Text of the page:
Virginia women will be able to have their insurance provider cover a full year of birth-control pills at once under a bill signed Wednesday by Gov. Terry McAuliffe at an Arlington County clinic.
McAuliffe (D), surrounded by about a dozen elected officials and more than 50 women’s rights advocates, said he was happy to sign what he called the first positive women’s reproductive health measure to emerge from the legislature in his term.
“I’ve spent these years blocking and tackling, stopping the most insane anti-women legislation you can imagine,” he said after the event at the Arlington County Stambaugh Human Services Center Clinic. “This is why elections do matter.”
The bill-signing had the feel of a campaign rally as the ebullient governor bounded into the packed room to a round of applause and joined a crowd of state and local elected officials at the dais. He was introduced by Lt. Gov. Ralph Northam (D), who hopes to succeed McAuliffe in the governor’s mansion in November.
McAuliffe touted the candidacy of Northam, who is battling former congressman Tom Perriello for the Democratic nomination, and gave a shout-out to Democrats in the House of Delegates, who helped sustain the record 111 vetoes he has issued during his term.
“If I lost one Democrat in the House of Delegates, one single vote, I would have been overridden. They stood with me,” McAuliffe said.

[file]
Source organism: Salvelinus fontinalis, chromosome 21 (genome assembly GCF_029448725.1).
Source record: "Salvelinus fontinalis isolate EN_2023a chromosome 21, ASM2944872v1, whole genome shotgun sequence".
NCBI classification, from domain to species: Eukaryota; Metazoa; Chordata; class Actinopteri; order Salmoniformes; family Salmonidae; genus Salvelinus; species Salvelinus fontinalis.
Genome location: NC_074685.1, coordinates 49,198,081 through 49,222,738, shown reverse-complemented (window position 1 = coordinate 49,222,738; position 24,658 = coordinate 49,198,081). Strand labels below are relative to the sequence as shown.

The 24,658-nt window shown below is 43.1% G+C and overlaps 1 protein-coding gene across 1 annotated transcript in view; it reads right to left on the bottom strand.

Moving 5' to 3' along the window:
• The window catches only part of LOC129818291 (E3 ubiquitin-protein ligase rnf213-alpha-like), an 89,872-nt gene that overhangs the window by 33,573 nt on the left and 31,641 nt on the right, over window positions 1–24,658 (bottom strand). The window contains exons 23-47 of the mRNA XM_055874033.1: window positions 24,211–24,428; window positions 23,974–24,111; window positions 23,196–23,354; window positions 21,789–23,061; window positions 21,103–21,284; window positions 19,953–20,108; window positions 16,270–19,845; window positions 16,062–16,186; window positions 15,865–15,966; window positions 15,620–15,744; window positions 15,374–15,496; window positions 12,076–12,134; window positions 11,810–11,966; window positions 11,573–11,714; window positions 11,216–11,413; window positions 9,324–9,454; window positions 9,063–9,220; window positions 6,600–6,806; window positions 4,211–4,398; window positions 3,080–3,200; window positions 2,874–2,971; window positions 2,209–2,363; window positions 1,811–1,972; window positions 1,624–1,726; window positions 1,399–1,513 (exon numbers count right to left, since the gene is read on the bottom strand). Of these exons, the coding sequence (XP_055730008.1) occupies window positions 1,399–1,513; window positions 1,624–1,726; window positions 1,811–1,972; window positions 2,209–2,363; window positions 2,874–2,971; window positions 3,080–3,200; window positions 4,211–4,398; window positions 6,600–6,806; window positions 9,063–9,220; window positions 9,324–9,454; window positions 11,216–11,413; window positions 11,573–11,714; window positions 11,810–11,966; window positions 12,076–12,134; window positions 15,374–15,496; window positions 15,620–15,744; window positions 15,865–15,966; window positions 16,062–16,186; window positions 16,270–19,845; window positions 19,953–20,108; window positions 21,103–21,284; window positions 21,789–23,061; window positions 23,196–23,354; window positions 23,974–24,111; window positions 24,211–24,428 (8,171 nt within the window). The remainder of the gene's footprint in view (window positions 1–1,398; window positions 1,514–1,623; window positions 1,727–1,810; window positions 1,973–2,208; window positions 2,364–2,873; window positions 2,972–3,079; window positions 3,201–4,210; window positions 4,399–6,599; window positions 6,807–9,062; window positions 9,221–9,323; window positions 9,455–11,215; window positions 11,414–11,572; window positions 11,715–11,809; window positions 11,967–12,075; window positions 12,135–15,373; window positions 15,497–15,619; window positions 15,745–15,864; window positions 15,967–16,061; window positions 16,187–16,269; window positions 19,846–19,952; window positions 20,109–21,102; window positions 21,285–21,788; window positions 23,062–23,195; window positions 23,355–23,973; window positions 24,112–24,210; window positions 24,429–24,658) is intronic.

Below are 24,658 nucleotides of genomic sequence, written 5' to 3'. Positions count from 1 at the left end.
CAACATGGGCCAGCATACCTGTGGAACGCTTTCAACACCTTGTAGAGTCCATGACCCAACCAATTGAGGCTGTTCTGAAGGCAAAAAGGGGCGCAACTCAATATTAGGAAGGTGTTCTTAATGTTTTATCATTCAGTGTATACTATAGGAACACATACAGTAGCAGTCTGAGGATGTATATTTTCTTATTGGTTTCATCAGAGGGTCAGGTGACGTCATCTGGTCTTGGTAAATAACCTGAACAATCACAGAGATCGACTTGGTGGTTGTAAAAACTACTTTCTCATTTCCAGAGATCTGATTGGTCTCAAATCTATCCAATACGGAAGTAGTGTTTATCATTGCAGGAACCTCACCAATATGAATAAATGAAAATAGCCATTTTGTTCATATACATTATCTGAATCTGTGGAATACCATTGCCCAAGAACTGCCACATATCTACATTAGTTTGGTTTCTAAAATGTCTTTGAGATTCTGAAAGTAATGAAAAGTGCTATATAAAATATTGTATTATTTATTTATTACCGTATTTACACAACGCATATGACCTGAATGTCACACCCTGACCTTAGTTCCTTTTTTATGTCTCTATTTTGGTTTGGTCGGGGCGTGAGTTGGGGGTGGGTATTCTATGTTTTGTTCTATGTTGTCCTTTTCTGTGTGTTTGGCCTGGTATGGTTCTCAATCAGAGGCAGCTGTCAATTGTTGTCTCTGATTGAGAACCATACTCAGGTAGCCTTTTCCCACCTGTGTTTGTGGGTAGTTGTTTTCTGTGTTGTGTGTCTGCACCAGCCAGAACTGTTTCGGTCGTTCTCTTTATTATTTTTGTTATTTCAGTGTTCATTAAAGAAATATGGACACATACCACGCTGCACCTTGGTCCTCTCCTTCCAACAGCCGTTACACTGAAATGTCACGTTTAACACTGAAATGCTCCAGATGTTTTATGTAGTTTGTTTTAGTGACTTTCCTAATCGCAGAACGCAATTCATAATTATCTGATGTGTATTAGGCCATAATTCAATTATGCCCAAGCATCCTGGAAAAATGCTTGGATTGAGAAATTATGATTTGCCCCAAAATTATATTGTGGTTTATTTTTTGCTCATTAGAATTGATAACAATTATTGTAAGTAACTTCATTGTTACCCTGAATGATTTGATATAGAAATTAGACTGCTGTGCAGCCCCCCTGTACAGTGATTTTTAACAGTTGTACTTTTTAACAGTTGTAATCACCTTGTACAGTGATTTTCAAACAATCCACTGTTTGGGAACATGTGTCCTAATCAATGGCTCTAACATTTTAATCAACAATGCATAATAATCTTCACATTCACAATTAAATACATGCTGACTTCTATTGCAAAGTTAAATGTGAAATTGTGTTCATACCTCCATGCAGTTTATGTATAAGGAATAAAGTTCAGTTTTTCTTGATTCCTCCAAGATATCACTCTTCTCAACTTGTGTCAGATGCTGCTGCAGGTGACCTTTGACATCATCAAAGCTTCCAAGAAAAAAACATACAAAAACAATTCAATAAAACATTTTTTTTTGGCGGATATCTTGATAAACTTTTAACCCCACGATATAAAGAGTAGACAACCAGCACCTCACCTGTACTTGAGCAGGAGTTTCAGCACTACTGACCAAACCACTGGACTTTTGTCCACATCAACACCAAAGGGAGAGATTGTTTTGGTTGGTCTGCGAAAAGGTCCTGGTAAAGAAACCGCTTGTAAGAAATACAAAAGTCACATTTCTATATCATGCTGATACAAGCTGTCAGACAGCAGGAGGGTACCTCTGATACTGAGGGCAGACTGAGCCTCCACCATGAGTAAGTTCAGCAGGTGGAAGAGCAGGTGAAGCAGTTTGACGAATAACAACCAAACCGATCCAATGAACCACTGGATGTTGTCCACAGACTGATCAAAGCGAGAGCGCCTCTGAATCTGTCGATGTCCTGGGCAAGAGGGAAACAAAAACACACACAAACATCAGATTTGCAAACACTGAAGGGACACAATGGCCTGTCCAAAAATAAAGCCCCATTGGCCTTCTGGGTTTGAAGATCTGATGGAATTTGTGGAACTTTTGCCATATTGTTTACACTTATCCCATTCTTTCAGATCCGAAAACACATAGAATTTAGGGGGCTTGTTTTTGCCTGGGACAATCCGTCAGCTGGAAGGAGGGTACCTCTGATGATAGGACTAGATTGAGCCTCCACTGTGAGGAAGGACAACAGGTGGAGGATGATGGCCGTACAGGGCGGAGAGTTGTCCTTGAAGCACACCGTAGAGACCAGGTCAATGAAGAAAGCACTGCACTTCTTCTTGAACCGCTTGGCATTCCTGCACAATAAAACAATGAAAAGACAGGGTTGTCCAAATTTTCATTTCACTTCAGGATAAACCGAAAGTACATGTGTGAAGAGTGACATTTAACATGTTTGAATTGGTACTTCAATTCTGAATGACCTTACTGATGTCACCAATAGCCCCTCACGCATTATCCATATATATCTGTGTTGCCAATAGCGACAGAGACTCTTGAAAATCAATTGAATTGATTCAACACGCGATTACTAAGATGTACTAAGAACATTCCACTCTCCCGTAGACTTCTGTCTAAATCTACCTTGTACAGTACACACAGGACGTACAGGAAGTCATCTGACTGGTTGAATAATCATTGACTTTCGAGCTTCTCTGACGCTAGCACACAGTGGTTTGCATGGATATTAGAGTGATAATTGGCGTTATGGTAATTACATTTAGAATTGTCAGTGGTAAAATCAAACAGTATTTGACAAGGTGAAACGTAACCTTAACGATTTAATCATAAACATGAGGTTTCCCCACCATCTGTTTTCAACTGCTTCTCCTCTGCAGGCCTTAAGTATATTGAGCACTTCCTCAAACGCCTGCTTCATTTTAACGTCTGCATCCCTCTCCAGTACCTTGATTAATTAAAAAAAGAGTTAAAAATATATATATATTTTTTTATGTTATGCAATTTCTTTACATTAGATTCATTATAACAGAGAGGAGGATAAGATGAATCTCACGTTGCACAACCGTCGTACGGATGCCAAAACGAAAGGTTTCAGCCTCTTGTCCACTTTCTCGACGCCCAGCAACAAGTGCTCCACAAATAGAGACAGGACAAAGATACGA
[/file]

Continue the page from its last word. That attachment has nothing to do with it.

When the new law takes effect July 1, Virginia will join five other states — Oregon, California, Hawaii, Illinois and Vermont — and the District of Columbia in requiring insurance companies to cover 12 months of birth control at a time.
The legislation was sponsored by Del. Eileen Filler-Corn (D-Fairfax), who said it will help women avoid gaps in birth-control use. It passed both chambers in the Republican-controlled legislature with large bipartisan majorities.
Representatives for health insurers questioned whether the law was necessary, noting that current insurance policies allow people to get 90-day prescriptions and ask for automatic refills.
Advocates called the 12-month birth-control measure a “common-sense” measure that will make it easier for women to stay on the medication.
They cited studies that say having access to 12 months of birth-control pills could reduce the rate of unintended pregnancies by 30 percent and decrease by 46 percent the odds of having an abortion.
A similar bill failed to get out of committee in 2016. The difference this year was that Filler-Corn personally lobbied Republicans, said Tarina Keene, executive director of NARAL Pro-Choice Virginia.
In addition, women’s advocates, accompanied by three physicians, talked with lawmakers who had opposed the bill a year earlier.
“It just makes sense that women have consistent, reliable access to birth control so they can control their reproductive destiny,” Keene said. “It’s much cheaper to supply a woman with a year’s worth of birth control than cover an unexpected childbirth.”